RUBIN: Well, I think we learned sort of fairly quickly over the last few weeks that the mortality rate, we continue to fluctuate in terms of what is the true estimate of mortality here?

And I think I began to learn as we did this model that not only were we finding that the SARS-CoV-2 virus was more contagious, but some indications that, even in these densely populated areas, that being in these close, crowded conditions could also increase the inoculum of the virus you're receiving, and so perhaps increasing the severity and even the mortality rate.

And so that was sobering. And that's extra reason why these large, densely populated cities have to be very careful, consider waiting. That extra week or two is really important in those areas, and also going more cautiously.

We shouldn't underestimate the value, as people come out of their homes and come out of confinement, that they're going to be wearing masks in indoor locations, that there's going to be strong workplace safety rules to assure that people working on a factory floor are protected, that we're protected, both employers -- employees and the consumers alike.

BOLDUAN: Yes, it's a really fascinating look on a county level. I really appreciate it.

Thanks, Doctor.

RUBIN: You're welcome.

BOLDUAN: Coming up for us: Most vaccines take over a year to develop, for sure, but could one group of scientists working on a coronavirus vaccine have something a touch sooner? We're going to get the very latest on the vaccines being tested right now. And, later, President Trump suggested that disinfectants could treat

COVID-19, yes, that thing he said on Thursday. Well, now poison control in one state is reporting a dramatic uptick in cases involving cleaning chemicals.



BOLDUAN: Right now, researchers around the world are in a race to come up with a vaccine for the coronavirus. It's the one thing that everyone has pointed to as the surefire way to really turn the tide on this horrible virus.

The World Health Organization is saying seven teams, three in China, three in the U.S., and one in the U.K., are in human clinical trials right now. So what does that mean for actually getting a vaccine to the public?

CNN senior medical correspondent Elizabeth Cohen joins me now. She's been looking into this.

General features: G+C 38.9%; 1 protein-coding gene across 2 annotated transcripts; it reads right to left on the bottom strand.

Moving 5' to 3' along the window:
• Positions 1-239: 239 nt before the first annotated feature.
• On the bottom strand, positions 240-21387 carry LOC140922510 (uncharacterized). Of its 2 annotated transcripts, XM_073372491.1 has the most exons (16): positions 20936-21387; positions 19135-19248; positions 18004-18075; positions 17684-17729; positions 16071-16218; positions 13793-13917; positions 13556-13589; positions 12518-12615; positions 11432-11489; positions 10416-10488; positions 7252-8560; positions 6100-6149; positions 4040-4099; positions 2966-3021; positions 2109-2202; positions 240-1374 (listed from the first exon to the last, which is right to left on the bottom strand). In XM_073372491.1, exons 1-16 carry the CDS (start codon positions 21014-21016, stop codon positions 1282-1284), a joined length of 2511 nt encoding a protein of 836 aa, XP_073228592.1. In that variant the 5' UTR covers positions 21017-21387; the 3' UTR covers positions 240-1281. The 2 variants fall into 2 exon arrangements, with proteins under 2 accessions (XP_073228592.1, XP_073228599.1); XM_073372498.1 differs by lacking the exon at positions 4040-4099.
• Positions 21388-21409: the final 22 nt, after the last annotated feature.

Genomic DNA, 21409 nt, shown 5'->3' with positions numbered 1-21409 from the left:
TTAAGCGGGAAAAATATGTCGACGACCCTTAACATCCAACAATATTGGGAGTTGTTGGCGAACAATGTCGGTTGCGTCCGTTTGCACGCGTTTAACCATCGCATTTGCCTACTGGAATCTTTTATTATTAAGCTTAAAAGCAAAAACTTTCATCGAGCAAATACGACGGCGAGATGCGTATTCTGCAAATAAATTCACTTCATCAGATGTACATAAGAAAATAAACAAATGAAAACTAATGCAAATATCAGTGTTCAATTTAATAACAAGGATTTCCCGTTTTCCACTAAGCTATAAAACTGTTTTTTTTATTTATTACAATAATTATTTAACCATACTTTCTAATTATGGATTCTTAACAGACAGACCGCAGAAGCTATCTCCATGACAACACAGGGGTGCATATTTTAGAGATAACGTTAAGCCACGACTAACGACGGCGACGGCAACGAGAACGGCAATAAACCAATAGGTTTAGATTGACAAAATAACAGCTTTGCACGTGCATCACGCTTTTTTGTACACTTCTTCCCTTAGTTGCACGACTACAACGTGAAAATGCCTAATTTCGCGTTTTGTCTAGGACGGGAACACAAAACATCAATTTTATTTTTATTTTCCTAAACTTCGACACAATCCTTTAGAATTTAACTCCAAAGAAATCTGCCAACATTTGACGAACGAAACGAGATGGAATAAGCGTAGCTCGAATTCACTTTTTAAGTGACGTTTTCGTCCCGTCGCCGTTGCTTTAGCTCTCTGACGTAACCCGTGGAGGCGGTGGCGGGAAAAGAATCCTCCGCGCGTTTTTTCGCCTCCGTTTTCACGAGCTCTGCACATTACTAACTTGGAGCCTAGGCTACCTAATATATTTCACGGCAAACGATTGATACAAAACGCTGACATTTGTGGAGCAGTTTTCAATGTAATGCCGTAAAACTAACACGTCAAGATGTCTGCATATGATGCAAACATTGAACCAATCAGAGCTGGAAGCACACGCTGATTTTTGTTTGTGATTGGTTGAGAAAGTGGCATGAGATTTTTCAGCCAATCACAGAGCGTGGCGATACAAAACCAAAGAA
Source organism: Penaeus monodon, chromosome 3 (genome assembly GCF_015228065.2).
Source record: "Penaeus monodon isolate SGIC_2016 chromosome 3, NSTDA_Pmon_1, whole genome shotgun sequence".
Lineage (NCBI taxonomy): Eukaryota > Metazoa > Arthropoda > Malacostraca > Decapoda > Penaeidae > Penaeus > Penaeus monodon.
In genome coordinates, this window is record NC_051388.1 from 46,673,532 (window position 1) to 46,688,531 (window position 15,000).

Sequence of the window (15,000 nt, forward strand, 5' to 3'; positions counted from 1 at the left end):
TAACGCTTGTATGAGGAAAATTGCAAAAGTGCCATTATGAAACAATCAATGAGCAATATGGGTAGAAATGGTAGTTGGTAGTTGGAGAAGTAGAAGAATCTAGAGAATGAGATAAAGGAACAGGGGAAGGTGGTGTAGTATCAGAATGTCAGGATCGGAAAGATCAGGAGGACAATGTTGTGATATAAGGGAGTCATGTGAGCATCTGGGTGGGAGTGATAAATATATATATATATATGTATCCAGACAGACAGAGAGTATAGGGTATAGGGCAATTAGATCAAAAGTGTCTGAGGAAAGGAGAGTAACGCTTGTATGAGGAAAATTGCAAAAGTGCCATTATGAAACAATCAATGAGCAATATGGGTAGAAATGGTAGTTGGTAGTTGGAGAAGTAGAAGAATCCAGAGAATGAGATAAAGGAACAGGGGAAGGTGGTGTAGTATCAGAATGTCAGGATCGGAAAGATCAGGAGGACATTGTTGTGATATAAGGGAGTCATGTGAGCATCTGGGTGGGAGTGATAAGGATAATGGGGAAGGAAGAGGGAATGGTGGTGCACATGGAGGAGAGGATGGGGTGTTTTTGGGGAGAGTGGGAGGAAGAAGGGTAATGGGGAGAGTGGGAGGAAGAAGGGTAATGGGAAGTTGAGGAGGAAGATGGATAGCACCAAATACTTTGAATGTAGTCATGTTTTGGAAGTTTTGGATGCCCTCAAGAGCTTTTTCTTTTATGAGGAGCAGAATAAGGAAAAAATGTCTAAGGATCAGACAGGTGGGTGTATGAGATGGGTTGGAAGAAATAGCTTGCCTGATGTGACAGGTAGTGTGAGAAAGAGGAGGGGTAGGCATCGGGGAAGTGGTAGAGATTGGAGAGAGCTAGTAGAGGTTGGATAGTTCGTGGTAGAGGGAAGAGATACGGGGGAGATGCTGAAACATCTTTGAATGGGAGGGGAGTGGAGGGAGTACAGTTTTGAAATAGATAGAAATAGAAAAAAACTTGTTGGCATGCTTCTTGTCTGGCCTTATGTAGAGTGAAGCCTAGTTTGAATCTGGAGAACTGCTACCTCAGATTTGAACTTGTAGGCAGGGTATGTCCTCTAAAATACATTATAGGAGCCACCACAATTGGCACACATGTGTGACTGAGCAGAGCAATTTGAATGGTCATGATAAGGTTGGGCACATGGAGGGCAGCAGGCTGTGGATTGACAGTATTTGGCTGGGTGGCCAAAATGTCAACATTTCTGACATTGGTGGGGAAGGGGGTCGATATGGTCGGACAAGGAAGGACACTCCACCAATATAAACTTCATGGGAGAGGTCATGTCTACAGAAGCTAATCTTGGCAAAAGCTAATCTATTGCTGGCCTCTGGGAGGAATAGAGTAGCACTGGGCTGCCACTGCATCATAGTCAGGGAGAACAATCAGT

Elizabeth, where do things stand? There's so many of them. Where do things stand with trials and research?

ELIZABETH COHEN, CNN SENIOR MEDICAL CORRESPONDENT: Oh, it's interesting case, Kate, just to even look backwards a little bit.

It's amazing that we have come as far as we have just in these past couple months. I mean, this virus didn't even exist at the end of last year, so let's take a look at where we're headed.

Seven, as you said, are under way. There are 82 more in the works. So seven are actually giving these vaccines to real-life human beings; 82 are preparing to. They're still basically in the labs. Most of these will fail. And that is OK, because the world does not need 89 vaccines against coronavirus.

It's good to have this competition to see which will work the best and also some might work better for older people than younger people. There are all sorts of variations that can happen, but certainly most will fail. And we should keep that in mind when we hear sort of exuberant, exciting talk about any one vaccine.


BOLDUAN: Yes. And, of course, the timeline has all long been 12 to 18 months, and that seems to be as quick if -- as quick as it could possibly be.

When a vaccine is approved, is there a protocol already in place for who would get it first?

COHEN: It's interesting. There's not really a protocol, per se, and there is concern that developed countries, countries with more money will sort of grab them up, and that will be interesting to see what they do.

Another interesting point is that, before it's approved, it is possible that some high-risk people, like health care providers on the front line, they may be able to get access to it by being a part of the clinical trials. So some people might get access to it even before it's approved.

BOLDUAN: Good to see you, Elizabeth. Thank you so much.

Still ahead: President Trump, he's telling governors to, in his words, seriously consider opening schools back up before the school year is out. Is he changing any minds, as this is a really tough choice?

I'm going to talk with the superintendent of Dallas Independent School District. That's next.



BOLDUAN: Forty-three states have announced that they have ordered or recommended that public schools remain closed in their state for the rest of this school year.